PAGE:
The Deep Photographic Guide to the

The constellation of the month

Centaurus, Circinus

Watch the big image!
Mark the Deep Sky Objects


Latin: Centaurus (Cen), Circinus (Cir)
English: Centaur, Compass (Dividers) Spanish: Centauro, Compases
German: Zentaur, Zirkel French: Centaure, Compas
The above photography is centered on the two brightest stars of the southern constellation Centaurus, named Toliman (0.3 mag, left) and Agena (0.6 mag, right). The entire constellation extends further out to the north and in the direction of Crux (right). On the left hand side is the faint and small constellation of Circinus (see lines).

In mid of May Centaurus culminates at about 22:00 (10 pm) local time. The galactic equator is crossing our field of view with bright star clouds and in between dark fields of interstellar dust that obscure the background starlight, most prominent the so called Coal Sack (Crux, right). A lot of star clusters join this field (see the deep sky objects). At the upper right is the Globular Star Cluster Omega Centauri. It is the brightest Globular Cluster in the sky, whereas it appears too bright on the photography because of its large angular dimension of more than half a degree. To the naked eye it is a diffuse star of 3.6th magnitude.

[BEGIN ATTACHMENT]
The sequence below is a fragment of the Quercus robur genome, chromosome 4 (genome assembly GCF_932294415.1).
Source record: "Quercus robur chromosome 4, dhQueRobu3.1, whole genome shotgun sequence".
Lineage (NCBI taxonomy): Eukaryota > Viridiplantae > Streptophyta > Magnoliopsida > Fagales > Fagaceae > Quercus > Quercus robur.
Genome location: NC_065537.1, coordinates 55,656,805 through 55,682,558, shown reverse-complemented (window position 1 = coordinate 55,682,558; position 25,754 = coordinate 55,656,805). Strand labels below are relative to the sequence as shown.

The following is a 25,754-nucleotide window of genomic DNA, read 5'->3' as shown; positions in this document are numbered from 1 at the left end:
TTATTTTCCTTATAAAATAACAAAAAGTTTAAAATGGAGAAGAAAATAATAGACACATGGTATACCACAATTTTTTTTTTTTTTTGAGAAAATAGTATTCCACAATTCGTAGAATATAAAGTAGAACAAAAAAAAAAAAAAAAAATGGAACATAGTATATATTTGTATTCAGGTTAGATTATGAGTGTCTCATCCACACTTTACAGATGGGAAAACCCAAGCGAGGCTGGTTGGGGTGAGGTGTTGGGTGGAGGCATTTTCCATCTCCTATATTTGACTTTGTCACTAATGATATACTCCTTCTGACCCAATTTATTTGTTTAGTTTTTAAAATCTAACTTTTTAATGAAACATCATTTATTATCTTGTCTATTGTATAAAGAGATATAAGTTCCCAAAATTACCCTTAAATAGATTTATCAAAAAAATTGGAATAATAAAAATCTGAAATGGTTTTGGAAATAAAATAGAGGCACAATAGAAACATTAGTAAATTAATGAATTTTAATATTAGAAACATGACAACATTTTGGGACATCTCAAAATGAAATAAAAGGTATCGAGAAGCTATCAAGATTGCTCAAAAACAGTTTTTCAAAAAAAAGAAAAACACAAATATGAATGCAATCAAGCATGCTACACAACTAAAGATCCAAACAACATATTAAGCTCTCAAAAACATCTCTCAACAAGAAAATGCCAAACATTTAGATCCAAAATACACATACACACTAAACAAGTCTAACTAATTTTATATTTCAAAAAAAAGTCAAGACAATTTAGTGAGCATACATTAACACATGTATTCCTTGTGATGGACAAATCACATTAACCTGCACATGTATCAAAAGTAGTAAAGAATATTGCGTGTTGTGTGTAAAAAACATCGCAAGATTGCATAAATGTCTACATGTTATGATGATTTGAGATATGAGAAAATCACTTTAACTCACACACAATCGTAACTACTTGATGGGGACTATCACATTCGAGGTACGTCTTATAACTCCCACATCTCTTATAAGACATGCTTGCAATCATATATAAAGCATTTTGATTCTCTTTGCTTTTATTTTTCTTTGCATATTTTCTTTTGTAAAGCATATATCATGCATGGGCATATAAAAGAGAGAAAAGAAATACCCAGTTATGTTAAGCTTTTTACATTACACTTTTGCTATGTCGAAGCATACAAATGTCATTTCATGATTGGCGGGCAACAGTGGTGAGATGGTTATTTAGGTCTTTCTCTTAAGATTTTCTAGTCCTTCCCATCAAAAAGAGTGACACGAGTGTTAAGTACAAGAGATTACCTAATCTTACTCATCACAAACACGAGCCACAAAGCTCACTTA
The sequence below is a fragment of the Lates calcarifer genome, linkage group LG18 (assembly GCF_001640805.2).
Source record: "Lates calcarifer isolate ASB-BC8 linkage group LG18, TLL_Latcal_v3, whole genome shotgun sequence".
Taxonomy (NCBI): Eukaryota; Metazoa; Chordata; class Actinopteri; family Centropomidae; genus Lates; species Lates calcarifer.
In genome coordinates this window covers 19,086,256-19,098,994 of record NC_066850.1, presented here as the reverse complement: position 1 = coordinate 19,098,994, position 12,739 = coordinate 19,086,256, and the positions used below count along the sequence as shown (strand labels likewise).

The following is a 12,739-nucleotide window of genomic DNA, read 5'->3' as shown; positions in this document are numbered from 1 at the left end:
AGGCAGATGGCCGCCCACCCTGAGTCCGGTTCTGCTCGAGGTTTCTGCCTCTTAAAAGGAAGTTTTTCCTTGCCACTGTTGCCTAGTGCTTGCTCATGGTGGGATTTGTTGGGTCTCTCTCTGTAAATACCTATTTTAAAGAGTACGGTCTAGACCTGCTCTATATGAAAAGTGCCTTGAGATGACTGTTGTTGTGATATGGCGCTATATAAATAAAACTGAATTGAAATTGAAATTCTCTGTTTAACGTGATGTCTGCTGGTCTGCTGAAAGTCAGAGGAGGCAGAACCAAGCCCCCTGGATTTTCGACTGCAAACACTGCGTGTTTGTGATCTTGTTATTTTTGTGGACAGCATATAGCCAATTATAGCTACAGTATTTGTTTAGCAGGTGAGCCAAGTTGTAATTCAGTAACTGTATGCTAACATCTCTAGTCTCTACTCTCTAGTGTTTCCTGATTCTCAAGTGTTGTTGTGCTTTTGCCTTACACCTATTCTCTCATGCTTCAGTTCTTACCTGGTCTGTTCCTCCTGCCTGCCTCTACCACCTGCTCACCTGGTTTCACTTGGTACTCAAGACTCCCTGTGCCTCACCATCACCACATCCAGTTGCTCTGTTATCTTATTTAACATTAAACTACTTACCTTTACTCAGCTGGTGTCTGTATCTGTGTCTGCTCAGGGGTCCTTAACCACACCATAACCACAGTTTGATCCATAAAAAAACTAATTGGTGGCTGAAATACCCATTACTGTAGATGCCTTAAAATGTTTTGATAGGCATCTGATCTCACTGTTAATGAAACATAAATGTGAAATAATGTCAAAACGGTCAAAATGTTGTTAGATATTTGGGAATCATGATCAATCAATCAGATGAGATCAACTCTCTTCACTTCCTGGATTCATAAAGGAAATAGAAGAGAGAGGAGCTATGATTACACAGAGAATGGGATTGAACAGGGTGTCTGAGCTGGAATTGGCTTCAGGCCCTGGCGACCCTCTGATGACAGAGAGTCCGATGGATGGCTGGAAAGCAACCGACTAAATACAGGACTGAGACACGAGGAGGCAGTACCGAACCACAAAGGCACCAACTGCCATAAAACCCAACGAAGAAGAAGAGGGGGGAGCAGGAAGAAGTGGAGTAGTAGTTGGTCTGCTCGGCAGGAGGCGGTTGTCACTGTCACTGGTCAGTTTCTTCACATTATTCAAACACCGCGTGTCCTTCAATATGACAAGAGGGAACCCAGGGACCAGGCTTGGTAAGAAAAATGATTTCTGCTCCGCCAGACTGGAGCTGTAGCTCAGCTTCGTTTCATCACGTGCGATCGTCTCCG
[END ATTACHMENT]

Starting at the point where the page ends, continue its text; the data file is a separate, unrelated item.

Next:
© all photographs taken by Till Credner and Sven Kohle